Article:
For me, I next inserted a prepared USB stick with the install ISO of Mint 17 Cinnamon on it and set about installing a clean, fresh copy of Mint 17. When this was complete, I then tweaked it from the guide here and tuned it for an SSD using this guide.
Two months after I completed this upgrade I experienced a little problem. my laptop died. Well, more exactly, I'd let the laptop go to sleep as I was busy elsewhere. When I resumed the laptop the system didn't come back to life. After a power off/power on the system still did not boot. A view in the BIOS showed no hard disk found.
The SSD had died on me.
Slightly worried by this (my British stiff upper lip here...) I began to search Crucial's web site for a Returns page for SSDs when I chanced upon this article:
Why did my SSD "disappear" from my system?
It turned out that my SSD had suffered from a bug in its firmware and had apparently 'died' as a result of this bug. After following the steps in that article I once again had an operational SSD. In that article you are also advised to update the firmware of the SSD and this I completed from following the instructions in the SSD Support page
I once again have a fully working Dell D430 with a 120G SSD on board.
Well? How fast is it?
Let's be clear. You won't get the full speed from your new SSD with the old 100MB/s IDE disk interface on the Dell! That said; the performance of the Dell is greatly improved by the addition of the disk. For me, the laptop now boots from power-on to the log-on prompt in a little over twenty five seconds (the BIOS alone takes 8 seconds of this). And then, from entering my password, it takes a further twenty or so seconds until the desktop is operational. Not bad!
As you'll see from the comments below I was asked what the measured speed differences were. I must admit, when I first installed the SSD I didn't measure the performance, but I've since popped the old disk back in and run before-and-after speed tests.
The two tests I carried out are simple but indicative. The first uses the Linux dd command as described in Systembash's post to measure write speeds:
$ dd bs=1M count=512 if=/dev/zero of=test conv=fdatasync
When this is run it produces an output like this (this was run on the old Toshiba hard disk)
512+0 records in 512+0 records out 536870912 bytes (537 MB) copied, 36.4651 s, 14.7 MB/s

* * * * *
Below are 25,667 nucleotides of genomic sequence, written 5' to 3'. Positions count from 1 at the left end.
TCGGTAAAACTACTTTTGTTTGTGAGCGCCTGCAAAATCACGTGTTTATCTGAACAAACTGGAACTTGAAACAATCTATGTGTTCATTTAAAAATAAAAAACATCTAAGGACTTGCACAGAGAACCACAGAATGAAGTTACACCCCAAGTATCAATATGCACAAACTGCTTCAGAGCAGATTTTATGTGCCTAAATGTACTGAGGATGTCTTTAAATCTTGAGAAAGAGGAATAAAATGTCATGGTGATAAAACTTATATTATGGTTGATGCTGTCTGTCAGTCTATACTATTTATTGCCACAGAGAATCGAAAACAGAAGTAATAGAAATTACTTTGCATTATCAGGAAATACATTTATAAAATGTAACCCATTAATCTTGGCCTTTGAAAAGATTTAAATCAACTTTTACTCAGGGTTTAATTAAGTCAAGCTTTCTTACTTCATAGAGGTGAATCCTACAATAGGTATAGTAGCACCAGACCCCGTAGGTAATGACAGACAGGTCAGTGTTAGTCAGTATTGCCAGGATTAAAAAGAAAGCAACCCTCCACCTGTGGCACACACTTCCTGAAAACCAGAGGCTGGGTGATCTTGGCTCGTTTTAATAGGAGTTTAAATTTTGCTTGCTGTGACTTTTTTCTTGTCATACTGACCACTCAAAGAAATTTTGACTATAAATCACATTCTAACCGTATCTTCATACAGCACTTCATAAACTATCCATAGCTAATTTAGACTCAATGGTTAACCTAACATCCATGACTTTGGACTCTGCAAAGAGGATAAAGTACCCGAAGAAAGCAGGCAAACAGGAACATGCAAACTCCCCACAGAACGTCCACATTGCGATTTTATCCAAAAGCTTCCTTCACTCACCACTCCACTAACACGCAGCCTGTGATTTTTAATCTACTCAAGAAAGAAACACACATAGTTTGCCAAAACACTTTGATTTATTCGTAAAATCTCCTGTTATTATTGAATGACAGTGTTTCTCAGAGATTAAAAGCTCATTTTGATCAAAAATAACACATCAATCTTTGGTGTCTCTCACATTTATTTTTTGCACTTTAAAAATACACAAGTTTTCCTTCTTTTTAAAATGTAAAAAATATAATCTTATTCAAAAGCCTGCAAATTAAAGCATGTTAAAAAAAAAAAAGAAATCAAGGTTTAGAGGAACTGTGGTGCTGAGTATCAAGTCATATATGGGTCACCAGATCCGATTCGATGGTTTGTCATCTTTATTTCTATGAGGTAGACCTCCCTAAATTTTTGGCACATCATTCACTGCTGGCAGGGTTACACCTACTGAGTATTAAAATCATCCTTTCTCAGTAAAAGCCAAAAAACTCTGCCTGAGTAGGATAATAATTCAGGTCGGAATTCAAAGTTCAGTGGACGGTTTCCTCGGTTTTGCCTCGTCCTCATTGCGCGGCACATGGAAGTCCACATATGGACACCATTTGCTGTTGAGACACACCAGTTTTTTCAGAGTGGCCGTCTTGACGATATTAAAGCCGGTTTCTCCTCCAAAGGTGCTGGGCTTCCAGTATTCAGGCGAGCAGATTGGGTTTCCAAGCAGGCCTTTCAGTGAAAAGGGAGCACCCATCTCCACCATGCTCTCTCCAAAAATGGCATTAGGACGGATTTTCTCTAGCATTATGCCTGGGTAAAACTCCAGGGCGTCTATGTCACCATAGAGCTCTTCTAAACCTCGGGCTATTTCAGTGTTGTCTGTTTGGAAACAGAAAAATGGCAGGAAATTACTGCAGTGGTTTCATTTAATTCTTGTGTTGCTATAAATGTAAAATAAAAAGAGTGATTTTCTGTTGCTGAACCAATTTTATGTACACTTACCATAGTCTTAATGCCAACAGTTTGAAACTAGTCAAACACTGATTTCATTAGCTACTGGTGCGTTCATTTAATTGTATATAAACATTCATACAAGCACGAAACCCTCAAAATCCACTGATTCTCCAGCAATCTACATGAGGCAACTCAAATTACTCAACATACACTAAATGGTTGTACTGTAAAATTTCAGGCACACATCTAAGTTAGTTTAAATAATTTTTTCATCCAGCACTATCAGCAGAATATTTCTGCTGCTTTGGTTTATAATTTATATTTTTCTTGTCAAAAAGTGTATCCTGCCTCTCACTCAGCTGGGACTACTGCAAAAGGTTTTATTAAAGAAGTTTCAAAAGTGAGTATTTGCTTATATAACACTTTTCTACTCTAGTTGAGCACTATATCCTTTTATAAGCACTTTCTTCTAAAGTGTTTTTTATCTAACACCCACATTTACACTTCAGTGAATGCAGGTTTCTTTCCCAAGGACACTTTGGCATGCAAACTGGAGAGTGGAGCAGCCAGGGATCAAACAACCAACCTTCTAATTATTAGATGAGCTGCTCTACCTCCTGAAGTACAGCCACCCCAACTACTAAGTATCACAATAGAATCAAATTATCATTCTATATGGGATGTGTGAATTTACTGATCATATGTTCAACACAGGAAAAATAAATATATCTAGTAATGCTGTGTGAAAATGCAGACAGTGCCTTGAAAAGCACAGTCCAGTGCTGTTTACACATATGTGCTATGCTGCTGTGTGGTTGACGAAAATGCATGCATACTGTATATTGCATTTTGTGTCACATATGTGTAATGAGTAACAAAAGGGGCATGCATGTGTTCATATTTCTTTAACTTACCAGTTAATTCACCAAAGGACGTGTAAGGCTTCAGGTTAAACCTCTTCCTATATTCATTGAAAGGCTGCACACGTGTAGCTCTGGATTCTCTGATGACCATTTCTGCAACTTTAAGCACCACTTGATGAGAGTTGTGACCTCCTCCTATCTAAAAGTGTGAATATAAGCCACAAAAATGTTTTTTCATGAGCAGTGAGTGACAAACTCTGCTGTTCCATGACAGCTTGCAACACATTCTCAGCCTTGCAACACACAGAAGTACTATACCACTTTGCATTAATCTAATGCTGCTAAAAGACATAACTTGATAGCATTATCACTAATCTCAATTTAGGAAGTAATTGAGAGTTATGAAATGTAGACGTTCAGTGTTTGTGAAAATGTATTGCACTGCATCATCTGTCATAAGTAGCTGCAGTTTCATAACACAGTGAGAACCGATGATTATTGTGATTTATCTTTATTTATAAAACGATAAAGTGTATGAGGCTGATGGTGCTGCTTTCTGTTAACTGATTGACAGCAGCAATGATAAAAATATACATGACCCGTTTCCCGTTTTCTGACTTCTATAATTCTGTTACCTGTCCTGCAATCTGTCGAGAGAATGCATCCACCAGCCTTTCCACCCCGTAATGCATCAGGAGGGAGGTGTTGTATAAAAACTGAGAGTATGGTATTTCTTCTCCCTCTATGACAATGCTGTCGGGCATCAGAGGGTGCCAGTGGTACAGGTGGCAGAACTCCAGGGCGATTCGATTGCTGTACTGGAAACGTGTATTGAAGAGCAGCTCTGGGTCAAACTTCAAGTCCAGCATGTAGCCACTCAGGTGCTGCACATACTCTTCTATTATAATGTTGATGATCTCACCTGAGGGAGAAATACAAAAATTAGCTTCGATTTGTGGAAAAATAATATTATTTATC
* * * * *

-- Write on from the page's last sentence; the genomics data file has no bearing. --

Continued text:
and the second test uses the hdparm command from Unixcraft's post
$ sudo hdparm -tT /dev/sda
This produces an output like this (again, for the old disk)
/dev/sda: Timing cached reads: 1090 MB in 2.00 seconds = 545.34 MB/sec Timing buffered disk reads: 32 MB in 3.07 seconds = 10.43 MB/sec
If you run the dd test above, don't forget to delete the test file when you've finished testing - it's 512MB in size!
The results for the Toshiba 60G hard disk and for the Crucial SSD on my laptop are shown in the table below:$ rm test
|Computer||Boot time||dd write speed||Cached Read speed||Buffered Read speed|
D430 with Toshiba disk
D430 with Crucial SSD
You can see that the SSD is distinctly faster that the older Toshiba disk, but not by as much as you would expect. This is due to the restrictions in the D430 design. Dell built the D430 laptop around Intel's low-power 945GMS chipset and, while the chipset supports both SATA and IDE interfaces, Dell decided to use the much slower IDE interface rather than the SATA interface in the D430 design. It is this IDE interface that is holding back the performance of the SSD in this laptop.
If you have an old Dell D420 or D430, why not try this upgrade on it rather than just throwing it out. My costs for this were around £75 (about $120 or €95) (you can click on any of the orange text in this blog post as they each link to suitable products and articles that back up the points I make). You can even buy a Dell D430 to do this yourself - a good D430 can cost as little as £50/$80 on ebay.
Running Mint, it is still plenty fast enough for Internet browsing, simple office work and light picture editing. I'm even coding on it, running IntelliJ while I learn Java. The device does get a bit warm (I'll get round to improving the cooling later on (using the same approach as I did in this Blog post)) but the battery lasts two and a half hours and it's so light. the casing is magnesium, so it's very strong and the keyboard is plenty big enough even for my fat fingers.